Thus the proposed PageRank Opinion Formation (PROF) model takes into account the situation in which an opinion of an in?uential friend from high ranks of the society counts more than an opinion of a friend from lower society level. We argue that the PageRank probability is the most natural form of ranking of society members. Indeed, the e?ciency of PageRank rating is demonstrated for various types of scale-free networks including the World Wide Web (WWW), Physical Review citation network, scienti?c journal rating, ranking of tennis players, Wikipedia articles, the world trade network and others. Due to the above argument we consider that the PROF model captures the reality of social networks and below we present the analysis of its interesting properties.
I've posted four distinct articles describing various methods for modeling the #attentioneconomy today, in case anyone happened to notice. Hopefully the scientists involved are also working on popularized texts to help the public understand what they are doing. I'm trying to describe it as best I can, but I'm worried that the science is outpacing my attempts to clarify. I think that's a good kind of problem. I'm really not sure.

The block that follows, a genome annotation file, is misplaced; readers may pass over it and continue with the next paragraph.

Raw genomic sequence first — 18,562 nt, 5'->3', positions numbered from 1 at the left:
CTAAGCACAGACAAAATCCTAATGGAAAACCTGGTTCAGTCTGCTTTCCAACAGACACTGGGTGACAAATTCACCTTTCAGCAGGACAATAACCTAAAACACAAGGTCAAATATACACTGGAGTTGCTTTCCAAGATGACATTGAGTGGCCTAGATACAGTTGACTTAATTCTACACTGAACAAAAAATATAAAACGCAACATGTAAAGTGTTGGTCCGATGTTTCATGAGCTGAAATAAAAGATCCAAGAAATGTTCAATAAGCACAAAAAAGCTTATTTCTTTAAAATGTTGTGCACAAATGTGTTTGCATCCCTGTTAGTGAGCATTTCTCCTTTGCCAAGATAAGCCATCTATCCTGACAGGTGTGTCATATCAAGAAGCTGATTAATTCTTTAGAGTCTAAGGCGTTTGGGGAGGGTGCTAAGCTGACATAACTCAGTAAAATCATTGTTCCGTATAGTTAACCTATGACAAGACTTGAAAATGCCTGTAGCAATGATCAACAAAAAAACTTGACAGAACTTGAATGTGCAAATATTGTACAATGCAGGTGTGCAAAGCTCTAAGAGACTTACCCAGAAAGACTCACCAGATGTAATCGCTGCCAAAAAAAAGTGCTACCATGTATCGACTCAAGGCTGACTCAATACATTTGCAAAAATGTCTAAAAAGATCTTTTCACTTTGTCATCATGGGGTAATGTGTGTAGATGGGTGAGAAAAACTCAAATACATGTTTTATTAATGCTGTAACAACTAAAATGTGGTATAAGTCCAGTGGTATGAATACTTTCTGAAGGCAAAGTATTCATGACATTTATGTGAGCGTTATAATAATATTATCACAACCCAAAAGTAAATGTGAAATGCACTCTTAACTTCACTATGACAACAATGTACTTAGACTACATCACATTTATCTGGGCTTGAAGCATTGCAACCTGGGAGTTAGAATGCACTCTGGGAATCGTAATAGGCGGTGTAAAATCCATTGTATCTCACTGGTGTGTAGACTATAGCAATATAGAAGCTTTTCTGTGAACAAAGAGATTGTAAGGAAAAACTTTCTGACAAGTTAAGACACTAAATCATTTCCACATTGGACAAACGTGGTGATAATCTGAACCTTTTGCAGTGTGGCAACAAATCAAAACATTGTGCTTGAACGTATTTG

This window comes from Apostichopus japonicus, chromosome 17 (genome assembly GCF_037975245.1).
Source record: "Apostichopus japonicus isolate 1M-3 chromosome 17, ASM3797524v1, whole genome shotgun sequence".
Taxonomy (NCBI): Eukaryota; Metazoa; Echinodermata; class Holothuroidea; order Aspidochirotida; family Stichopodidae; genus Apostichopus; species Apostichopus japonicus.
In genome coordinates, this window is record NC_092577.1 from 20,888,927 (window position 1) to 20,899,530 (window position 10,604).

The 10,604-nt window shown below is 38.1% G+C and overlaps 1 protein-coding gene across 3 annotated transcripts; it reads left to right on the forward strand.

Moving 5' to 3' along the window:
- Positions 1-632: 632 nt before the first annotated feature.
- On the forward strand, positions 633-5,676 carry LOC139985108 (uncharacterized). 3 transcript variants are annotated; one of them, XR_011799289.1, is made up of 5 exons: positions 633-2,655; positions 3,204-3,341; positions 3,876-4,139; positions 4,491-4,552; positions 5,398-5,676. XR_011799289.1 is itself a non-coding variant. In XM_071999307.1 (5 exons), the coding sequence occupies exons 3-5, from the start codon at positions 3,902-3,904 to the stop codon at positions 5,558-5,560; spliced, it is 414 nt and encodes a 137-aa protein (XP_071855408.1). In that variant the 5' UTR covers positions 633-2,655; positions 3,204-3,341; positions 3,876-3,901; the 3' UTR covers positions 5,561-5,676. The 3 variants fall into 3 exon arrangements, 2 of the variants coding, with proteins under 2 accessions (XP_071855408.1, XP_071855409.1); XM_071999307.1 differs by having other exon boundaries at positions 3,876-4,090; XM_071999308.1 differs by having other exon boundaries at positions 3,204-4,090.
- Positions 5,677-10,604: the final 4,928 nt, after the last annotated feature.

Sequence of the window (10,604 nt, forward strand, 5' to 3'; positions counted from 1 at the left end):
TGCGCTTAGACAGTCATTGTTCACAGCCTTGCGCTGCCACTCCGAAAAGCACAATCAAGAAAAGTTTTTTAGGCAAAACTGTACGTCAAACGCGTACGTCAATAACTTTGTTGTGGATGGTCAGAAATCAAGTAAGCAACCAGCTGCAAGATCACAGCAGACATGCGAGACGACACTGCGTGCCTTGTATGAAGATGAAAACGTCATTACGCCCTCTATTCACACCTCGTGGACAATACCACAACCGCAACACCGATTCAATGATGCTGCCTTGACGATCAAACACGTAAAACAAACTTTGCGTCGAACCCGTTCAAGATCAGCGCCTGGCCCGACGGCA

Kenneth Read originally shared this post:
PageRank. Imagine simulating or even predicting opinion formation on large social networks, and the preservation of opinions in small circles. Are the tools of theoretical physics relevant and up to the challenge?… Boltzmann meets Twitter tonight.
Abstract: We propose the PageRank model of opinion formation and investigate its rich properties on real directed networks of Universities of Cambridge and Oxford, LiveJournal and Twitter. In this mod…